In Conversation With
Malaika Judd is the CFO and co-founder of Sendy.
🧰 On pivoting from deliveries to complete fulfilment infrastructure:
The core of our offering is fulfilment (warehousing, inventory management, and last mile solution) combined with B2B commerce and financial services. We wanted to create a marketplace that enabled retailers to access the full range of products they need, cutting out the hassle and cost of having to buy from multiple suppliers by dealing directly with manufacturers and distributors. We have achieved more than 80% growth in the number of merchants using our platform quarter on quarter.
🛵 On Adding Electric Vehicles to Their Fleet:
By incorporating electric vehicles into our fleet, we’ve been able to shield our partners from rising fuel prices while reducing greenhouse gas emissions. We intend to double down on our green initiatives by introducing electric vans as part of our ESG mandate.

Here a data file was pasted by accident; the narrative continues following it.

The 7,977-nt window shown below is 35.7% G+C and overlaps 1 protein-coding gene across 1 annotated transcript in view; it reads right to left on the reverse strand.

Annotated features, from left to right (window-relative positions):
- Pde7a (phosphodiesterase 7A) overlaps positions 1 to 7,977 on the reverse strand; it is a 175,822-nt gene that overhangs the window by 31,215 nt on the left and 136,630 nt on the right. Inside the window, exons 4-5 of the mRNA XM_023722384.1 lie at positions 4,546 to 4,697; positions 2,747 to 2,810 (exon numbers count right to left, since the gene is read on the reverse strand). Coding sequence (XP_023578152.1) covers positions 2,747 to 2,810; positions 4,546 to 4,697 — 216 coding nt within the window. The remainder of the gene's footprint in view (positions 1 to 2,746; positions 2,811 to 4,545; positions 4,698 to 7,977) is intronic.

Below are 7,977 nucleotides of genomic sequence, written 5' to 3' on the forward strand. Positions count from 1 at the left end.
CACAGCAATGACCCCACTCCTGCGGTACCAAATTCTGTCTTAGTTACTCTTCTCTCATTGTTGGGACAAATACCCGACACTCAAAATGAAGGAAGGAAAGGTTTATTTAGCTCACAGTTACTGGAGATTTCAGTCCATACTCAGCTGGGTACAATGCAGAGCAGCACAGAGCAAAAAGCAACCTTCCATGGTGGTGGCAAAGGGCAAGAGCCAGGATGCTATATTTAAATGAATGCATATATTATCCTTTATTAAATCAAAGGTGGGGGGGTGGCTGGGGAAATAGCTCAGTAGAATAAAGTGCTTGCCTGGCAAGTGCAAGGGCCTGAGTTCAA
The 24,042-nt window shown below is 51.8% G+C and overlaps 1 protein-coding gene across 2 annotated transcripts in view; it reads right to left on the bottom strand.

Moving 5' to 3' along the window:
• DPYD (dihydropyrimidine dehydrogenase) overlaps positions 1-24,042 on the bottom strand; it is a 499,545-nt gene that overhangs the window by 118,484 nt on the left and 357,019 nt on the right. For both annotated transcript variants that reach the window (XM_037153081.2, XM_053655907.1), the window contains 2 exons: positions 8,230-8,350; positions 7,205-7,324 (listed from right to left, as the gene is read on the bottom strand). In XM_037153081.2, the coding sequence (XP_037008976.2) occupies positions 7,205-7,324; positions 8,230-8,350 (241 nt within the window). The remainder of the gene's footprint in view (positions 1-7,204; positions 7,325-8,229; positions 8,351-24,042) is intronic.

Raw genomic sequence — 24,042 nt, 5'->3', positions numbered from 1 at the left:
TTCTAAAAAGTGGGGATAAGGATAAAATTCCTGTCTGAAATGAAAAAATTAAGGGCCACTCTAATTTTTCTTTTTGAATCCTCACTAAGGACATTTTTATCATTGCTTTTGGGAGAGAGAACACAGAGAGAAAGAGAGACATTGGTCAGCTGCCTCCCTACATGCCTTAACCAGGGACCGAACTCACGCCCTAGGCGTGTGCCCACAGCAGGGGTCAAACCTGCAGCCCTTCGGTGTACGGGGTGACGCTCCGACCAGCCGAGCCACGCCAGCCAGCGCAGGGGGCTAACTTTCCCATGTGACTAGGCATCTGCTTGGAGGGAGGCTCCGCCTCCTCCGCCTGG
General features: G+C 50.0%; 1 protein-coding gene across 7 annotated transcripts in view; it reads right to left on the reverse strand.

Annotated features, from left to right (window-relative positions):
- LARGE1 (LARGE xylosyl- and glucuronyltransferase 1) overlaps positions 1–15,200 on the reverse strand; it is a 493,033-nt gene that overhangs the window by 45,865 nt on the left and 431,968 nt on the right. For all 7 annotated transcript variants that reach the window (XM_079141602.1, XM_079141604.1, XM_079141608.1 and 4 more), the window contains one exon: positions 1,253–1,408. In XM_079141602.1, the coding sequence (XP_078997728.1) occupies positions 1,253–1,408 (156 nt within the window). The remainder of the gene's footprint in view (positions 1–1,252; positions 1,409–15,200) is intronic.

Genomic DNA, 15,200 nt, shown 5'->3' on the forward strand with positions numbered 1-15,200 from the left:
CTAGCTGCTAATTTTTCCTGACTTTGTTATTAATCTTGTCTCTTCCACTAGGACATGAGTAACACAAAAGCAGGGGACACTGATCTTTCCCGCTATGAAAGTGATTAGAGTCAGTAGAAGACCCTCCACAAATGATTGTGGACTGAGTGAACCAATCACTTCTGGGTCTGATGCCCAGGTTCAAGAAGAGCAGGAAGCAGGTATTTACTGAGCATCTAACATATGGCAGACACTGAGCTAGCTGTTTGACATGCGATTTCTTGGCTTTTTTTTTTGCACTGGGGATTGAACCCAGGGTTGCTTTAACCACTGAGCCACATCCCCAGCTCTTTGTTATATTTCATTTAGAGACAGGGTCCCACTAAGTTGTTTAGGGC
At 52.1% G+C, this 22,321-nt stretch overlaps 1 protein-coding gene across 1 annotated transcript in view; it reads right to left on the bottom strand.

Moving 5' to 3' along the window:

🗺️ On Entering west Africa through the investment in Kamtar:
Our investment into Kamtar has been highly rewarding as we have managed to capitalize on the synergies between our teams and maintain market dominance in Côte d’Ivoire. This has positioned us strategically as we look to expand into other countries in the Francophone region of West Africa in line with our broad expansion plan.
💰 On introducing stock financing for retailers:
We have been offering trade finance to vendors to enable retailers to buy from us on credit. This service has helped accelerate the growth of our fulfilment product as it has attracted and retained merchants to the platform. With this realization, we are now in the process of formalizing the product by setting up an independent team with its own customer agreements, commercial targets, and independent credit scoring algorithms that will see a faster scaling of our fulfilment offering.